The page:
Law enforcement may soon have to obtain a warrant before using cell-site simulators, often referred to as stingrays. Senator Ron Wyden of Oregon and Representative Ted Lieu of California introduced a new bill this week to end warrantless use of stingray phone trackers in a bid to protect citizens’ privacy. This is good news.
Wait, what are stingrays?
Stingrays act like cellular towers, but they aren’t. Instead, they are used by law enforcement to track people. In the US, stingray phone trackers are utilized by a range of local police, state police, and federal agencies, such as the FBI.
Generally, police or other law enforcement agencies drive around a given neighborhood with a stingray in their car or truck. As the stingray passes by cell phones, the phones connect to it because they think it is a cell tower. The idea is to find a specific phone or person and gather that person’s whereabouts and sometimes even call history, messages, and data.
Why are stingrays a problem?
The concern is, stingrays don’t track just one person. They are indiscriminate and track all the cell phones in the vicinity. This means the data of regular people is scooped up alongside the data of the intended target. This is an issue for privacy advocates.
Imagine law enforcement gaining access to your location history, call history, and messages, all without a warrant. Mind you, you’re not committing any crimes; you’re simply going about your business. Yet, many believe law enforcement has no right to collect such data from regular citizens without their knowledge.
There’s also a safety issue. Because stingrays trick phones into connecting to them, a phone might be connected to a stingray when it is needed to make an emergency call. Imagine not being able to call 911 for help because your phone was tricked into connecting to a law enforcement stingray. Stingrays have the potential to put lives at risk.
“Cell site simulators have existed in a kind of legal no man’s land for far too long,” said Wyden. “Our bipartisan bill ends the secrecy and uncertainty around stingrays and other cell-site simulators and replaces it with clear, transparent rules for when the government can use these invasive surveillance devices.”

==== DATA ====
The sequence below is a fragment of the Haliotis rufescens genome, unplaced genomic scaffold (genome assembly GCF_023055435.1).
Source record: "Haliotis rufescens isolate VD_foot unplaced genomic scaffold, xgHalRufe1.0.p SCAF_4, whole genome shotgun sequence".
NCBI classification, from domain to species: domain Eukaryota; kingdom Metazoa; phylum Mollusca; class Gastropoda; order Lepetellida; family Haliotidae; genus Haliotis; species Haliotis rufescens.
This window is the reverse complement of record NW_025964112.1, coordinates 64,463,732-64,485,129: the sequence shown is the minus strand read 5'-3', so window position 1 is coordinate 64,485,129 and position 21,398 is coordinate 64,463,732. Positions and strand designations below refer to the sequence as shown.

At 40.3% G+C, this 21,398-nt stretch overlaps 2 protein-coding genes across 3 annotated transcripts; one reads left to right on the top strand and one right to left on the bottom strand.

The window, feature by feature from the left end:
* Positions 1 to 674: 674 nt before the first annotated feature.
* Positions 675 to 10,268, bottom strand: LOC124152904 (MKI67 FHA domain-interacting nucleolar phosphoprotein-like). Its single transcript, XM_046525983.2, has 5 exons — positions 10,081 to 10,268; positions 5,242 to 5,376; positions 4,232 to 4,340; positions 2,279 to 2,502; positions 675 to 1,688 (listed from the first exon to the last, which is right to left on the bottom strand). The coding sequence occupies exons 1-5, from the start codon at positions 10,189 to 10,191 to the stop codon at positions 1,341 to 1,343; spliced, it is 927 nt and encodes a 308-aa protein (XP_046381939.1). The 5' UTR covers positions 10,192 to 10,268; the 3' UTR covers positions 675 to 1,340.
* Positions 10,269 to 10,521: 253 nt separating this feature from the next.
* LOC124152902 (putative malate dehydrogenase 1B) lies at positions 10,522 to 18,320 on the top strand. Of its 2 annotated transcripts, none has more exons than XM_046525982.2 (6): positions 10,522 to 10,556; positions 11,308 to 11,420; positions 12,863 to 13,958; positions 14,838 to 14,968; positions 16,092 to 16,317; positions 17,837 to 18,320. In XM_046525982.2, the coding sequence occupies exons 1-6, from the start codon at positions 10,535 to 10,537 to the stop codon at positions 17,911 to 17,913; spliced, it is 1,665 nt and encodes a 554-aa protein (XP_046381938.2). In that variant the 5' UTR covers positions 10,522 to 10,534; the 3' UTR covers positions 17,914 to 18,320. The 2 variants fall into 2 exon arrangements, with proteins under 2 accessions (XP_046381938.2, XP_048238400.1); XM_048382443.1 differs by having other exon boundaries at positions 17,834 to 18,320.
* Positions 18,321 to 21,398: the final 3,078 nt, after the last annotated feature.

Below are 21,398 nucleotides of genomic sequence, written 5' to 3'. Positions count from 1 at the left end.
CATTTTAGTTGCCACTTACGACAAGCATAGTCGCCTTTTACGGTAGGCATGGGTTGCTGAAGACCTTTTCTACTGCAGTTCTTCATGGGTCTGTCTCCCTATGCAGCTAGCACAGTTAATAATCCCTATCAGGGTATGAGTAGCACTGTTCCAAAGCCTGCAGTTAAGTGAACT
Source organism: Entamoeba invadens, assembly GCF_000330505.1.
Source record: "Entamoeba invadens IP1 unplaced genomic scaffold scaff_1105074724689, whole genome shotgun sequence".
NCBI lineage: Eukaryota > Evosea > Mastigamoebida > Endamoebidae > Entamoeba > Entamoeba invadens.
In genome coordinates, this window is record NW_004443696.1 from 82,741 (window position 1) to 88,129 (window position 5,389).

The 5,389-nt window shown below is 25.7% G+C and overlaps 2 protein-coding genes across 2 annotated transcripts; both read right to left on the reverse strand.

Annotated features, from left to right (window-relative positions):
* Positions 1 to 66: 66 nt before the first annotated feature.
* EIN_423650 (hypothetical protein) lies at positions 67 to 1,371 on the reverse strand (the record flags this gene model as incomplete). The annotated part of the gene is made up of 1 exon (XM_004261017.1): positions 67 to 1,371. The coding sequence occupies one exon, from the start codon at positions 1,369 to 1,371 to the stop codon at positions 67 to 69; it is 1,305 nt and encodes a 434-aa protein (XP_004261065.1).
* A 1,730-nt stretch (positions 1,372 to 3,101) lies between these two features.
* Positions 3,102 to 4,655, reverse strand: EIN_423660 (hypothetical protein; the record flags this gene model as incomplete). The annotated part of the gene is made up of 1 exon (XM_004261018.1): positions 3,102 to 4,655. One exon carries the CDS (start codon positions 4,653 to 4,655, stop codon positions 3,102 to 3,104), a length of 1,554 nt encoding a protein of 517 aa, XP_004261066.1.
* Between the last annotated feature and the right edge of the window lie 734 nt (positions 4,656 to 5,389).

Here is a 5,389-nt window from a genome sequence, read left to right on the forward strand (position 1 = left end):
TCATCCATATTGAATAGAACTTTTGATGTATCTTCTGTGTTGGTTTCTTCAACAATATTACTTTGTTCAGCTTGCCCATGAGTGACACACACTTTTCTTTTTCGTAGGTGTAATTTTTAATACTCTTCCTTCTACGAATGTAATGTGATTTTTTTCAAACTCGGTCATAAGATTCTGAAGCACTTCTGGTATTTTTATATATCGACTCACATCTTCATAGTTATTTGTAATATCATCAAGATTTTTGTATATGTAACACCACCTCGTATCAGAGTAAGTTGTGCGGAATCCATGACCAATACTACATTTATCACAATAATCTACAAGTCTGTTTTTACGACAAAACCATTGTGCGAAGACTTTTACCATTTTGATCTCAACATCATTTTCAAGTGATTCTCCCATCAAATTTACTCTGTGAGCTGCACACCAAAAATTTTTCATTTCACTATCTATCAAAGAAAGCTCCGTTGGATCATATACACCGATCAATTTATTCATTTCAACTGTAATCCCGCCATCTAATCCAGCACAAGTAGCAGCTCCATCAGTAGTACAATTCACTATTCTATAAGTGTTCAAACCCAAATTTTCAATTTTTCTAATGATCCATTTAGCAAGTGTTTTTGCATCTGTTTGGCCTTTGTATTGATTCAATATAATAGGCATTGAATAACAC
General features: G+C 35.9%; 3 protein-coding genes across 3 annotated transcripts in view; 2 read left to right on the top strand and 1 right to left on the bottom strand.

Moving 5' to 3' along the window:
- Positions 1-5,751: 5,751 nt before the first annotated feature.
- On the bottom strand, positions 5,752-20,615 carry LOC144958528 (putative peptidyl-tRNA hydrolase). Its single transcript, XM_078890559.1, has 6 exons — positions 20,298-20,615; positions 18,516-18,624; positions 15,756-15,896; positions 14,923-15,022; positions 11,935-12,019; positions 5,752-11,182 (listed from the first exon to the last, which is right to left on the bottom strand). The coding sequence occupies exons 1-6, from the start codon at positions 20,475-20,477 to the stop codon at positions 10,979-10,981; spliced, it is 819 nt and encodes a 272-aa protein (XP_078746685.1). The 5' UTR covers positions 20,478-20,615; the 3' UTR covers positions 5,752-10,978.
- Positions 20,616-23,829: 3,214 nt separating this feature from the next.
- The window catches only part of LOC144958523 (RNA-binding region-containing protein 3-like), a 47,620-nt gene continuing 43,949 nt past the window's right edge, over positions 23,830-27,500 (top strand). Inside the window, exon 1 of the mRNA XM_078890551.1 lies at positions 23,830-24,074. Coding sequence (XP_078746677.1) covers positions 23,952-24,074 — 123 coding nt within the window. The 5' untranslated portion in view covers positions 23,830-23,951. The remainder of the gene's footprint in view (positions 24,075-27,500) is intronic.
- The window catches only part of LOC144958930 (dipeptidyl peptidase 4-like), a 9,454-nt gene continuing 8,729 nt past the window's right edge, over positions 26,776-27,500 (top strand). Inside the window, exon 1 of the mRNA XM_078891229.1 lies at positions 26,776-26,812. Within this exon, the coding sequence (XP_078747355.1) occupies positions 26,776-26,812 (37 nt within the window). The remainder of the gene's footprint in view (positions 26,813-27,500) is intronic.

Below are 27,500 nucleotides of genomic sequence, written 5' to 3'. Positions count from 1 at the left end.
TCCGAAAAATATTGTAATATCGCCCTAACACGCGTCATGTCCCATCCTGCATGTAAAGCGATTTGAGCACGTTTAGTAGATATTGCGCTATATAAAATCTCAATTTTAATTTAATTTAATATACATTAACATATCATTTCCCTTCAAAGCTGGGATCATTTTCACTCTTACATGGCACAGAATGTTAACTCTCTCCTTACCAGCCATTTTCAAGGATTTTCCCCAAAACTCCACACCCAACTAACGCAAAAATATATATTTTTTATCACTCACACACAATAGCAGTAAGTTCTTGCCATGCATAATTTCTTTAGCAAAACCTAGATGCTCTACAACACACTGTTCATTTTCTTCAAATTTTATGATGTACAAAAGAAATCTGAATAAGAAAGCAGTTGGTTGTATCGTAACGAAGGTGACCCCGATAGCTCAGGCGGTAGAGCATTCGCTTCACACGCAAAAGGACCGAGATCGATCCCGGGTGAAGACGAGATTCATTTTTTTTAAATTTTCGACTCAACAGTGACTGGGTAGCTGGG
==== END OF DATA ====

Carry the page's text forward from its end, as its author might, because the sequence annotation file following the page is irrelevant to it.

What effect will the bill have?
The bill seeks to require law enforcement at every level to get a warrant before using stingrays and requires that issuing judges be informed about the potential side effects, such as jamming 911 calls.
The bill would also require that data collected from bystanders’ devices be minimized. It would give those surveilled illegally the right to take action and could include fines of up to $250,000 for illegal use of stingrays. Some states have already enacted similar laws. This law would cover all uses of stingrays.
“[Stingrays] can capture a massive amount of metadata and content from a broad swath of devices all at once,” said Lieu. Lieu pointed out that stingrays have been deployed against BLM protesters and others exercising their First Amendment rights.
Wyden has been seeking to control the use of stingrays since 2016.
The bill is needed
Officially called the Cell Site Simulator Warrant Act, the bill is welcome, though some say it’s long overdue.
Law enforcement has been using stingrays for years. In one instance, law enforcement put a stingray on a plane and flew over Washington, DC, searching for a suspect. The stingray hoovered up the data of thousands of people who didn’t know they were being surveilled.
Should this bipartisan bill pass, peoples’ cell phone use will become a little bit more private. As it should be.